IT STARTED WITH PUNKS who wanted their hair to stand up in bizarre spikes or look like porcupine bristles on their heads. The need for hair mousse and gel was born. Then as more people began to wear spiky hairdos, the original punks began to color their spikes with Day-Glo orange, green and pink. Soon, like many street fashions, this one was toned down, modified and passed on to the average woman. Hair changed from being a political statement with shock value to being a fashion accessory. And in that quick trip from street to salon, a million-dollar product was born.

First came mousse, which proved to be a wildly popular hair product in the early 1980s. And just when the mousse boom appeared to be leveling off, marketing masterminds gave consumers an extra twist: mousses and gels with nonpermanent color.

The Day-Glo glops of the early days were transformed into creamy mousses or light gels in more natural shades, such as rose, bronze and copper. With these products, men or women could go wild on the weekend -- but could wash out the look when they tired of it.

These new products were, of course, an immediate boon to the industry. But the marketing masterminds on Madison Avenue saw beyond the present. Not only would colored gels and mousses appeal to men and women who wanted the highly styled and colored hair fashions of the day, but they would also introduce people to the notion of changing their hair color.

Many women in earlier years had learned the hard way about the nasty side effects when using permanent hair colors. Hair broke off, fell out or turned green when exposed to chlorine in swimming pools. In the 1970s there was a scare that hair color could cause cancer. Clairol, Revlon and other industry giants believed that a new generation of women, devoted to the "natural" look, had no interest in experimentation with hair color. But market studies at L'Oreal, an upscale hair products manufacturer, showed that one out of every three women was dissatisfied with her hair color: Too dull, too mousy and too limp were three complaints.

So the industry first promoted mousses and gels as being beneficial to hair care, and emphasized their styling and conditioning aspects -- and, oh yes, incidentally, they had the added benefit of color. The youth market in particular was targeted for these new products. The long-range hope, according to Pat Sloane, senior editor at Advertising Age, is "for these kids to get their feet wet. With these bright nonpermanent colors . . . you are getting them used to the idea of coloring their hair later."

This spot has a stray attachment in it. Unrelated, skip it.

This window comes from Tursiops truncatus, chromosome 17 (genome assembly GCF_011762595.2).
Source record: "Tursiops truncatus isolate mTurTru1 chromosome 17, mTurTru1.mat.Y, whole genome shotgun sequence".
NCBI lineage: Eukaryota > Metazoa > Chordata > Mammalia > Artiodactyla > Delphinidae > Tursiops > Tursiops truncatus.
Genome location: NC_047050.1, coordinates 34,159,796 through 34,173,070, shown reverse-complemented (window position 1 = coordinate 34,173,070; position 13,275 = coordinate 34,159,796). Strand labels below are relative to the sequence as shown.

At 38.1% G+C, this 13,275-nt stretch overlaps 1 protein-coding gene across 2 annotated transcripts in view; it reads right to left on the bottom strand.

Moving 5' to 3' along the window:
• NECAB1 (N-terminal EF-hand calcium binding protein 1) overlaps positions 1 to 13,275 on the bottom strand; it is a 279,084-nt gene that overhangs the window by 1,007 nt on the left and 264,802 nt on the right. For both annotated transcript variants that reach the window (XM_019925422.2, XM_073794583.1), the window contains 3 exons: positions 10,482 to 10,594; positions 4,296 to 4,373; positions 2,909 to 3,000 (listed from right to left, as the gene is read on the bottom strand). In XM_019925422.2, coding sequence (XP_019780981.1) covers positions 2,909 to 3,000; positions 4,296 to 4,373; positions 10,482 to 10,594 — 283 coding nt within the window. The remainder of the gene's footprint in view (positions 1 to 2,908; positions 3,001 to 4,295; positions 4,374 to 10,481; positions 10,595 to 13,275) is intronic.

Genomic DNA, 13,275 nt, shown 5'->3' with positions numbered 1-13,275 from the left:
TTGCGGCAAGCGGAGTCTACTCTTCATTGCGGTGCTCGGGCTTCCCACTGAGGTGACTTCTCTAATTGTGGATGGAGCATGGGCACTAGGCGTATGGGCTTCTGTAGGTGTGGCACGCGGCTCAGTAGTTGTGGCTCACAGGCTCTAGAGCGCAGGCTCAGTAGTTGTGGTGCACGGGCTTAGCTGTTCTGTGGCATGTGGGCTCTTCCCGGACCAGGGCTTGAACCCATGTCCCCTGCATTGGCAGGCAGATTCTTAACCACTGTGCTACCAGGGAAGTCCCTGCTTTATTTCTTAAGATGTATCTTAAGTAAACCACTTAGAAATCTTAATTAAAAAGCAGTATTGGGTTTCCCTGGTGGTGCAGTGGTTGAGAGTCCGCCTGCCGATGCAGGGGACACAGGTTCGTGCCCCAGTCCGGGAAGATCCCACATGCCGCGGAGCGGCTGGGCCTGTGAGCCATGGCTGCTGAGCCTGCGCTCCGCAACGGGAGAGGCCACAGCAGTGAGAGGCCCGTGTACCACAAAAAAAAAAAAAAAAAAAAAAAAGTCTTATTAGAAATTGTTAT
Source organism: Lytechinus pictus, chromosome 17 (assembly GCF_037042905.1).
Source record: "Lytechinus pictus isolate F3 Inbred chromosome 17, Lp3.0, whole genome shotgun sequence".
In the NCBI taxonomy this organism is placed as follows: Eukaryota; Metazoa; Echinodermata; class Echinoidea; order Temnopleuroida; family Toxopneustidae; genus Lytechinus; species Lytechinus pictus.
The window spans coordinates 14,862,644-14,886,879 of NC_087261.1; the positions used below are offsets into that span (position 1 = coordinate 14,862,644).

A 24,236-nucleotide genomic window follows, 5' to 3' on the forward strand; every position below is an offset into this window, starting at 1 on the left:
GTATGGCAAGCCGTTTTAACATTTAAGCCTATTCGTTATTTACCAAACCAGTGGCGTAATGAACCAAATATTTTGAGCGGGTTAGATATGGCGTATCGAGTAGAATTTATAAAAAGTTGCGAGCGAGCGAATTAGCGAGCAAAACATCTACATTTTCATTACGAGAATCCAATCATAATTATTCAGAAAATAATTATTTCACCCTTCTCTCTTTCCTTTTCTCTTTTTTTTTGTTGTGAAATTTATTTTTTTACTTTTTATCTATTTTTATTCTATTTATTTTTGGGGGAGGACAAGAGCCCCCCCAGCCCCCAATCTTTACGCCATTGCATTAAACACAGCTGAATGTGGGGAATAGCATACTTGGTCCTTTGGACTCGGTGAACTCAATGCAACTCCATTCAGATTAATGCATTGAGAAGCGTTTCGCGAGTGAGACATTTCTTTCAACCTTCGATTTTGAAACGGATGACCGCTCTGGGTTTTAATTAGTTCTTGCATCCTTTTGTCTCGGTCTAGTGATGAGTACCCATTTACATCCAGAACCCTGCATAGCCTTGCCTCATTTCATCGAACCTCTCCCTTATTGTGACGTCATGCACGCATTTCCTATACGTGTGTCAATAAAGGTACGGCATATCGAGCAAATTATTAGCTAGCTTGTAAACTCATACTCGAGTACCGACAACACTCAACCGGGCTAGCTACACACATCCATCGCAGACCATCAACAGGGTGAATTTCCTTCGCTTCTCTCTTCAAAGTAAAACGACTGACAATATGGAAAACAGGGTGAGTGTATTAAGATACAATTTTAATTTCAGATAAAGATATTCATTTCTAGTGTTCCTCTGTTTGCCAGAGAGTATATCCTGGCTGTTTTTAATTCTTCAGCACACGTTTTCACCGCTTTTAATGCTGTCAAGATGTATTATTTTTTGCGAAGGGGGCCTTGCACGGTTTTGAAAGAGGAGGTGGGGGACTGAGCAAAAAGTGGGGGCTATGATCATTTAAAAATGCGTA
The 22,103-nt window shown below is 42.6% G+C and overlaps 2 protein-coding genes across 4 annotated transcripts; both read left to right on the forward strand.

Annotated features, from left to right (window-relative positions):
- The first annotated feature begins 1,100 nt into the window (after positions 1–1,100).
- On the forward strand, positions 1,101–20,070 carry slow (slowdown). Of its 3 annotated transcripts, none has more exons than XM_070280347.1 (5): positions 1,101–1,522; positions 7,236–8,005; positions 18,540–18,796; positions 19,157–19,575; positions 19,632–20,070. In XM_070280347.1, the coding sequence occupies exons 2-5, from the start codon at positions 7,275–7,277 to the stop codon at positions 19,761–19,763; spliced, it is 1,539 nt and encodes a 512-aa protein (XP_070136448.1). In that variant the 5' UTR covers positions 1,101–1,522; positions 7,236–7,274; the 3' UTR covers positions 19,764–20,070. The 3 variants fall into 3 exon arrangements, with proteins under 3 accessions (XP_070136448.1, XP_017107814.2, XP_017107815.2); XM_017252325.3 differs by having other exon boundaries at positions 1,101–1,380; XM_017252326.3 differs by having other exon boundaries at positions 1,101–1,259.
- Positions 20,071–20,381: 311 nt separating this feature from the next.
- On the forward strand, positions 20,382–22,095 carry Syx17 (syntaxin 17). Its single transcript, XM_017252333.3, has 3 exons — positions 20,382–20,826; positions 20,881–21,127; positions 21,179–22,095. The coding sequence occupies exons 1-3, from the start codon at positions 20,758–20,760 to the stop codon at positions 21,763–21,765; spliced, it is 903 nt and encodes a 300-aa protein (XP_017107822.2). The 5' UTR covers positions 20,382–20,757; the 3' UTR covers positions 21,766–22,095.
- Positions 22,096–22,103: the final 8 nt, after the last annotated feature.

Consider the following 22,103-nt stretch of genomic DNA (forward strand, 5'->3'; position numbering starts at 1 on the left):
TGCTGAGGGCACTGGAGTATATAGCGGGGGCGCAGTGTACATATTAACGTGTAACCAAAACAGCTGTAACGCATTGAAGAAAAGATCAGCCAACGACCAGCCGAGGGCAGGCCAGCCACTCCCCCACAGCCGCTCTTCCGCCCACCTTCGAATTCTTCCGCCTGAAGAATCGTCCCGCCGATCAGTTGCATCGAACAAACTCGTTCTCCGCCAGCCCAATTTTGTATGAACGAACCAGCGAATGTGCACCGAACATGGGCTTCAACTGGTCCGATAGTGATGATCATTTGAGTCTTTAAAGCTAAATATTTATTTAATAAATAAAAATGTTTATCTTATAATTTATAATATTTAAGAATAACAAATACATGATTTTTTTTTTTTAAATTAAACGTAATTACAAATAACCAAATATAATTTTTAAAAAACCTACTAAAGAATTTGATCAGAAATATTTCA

The new colors range from Vidal Sassoon's wild bright purple and blue, 12 shades in all, to Clairol's more subtle coppers, bronzes, golds and rose shades. These choices, according to one Clairol representative, are "colors that can be worn to school."

The Clairol Pazazz line is also a good example of how marketing departments in the hair industry have changed their strategy. Ad campaigns for new products used to emphasize how hair products related to hair types; there were shampoos for dry hair, conditioners for oily hair, etc. But the new strategy relates hair products to life styles: For example, Flex n' Sun by Revlon appeals to people who spend their summers on the beach. And when Clairol started to promote Pazazz it focused on nightclubs and a rock fashion video that is going on a 10-city tour to promote Pazazz. The "Rock n' Style Club Tour" will be seen in clubs frequented by people Clairol hopes to attract to their products for a lifetime.

Reviews are mixed as to how well color mousse and gel live up to their promises. Kent Lodemore, who is with Ilo, a salon in Georgetown, believes that for some people color mousse works well. "I know a model in New York who has mousy hair. She uses the color mousse regularly. It makes her hair stand out. I have also seen it work well in correcting a previous coloring job."

Gels can be more complicated to use. They work best on short, specific haircuts, to which the colored gel can be applied in strips. But one frequent complaint about both colored mousses and gels is that the colors rub off on clothing and on sheets. Also, the products can leave thick hair feeling heavy and dull. And, one user warns, do not get caught in the rain. These nonpermanent hair colors are formulated to come out with one shampoo.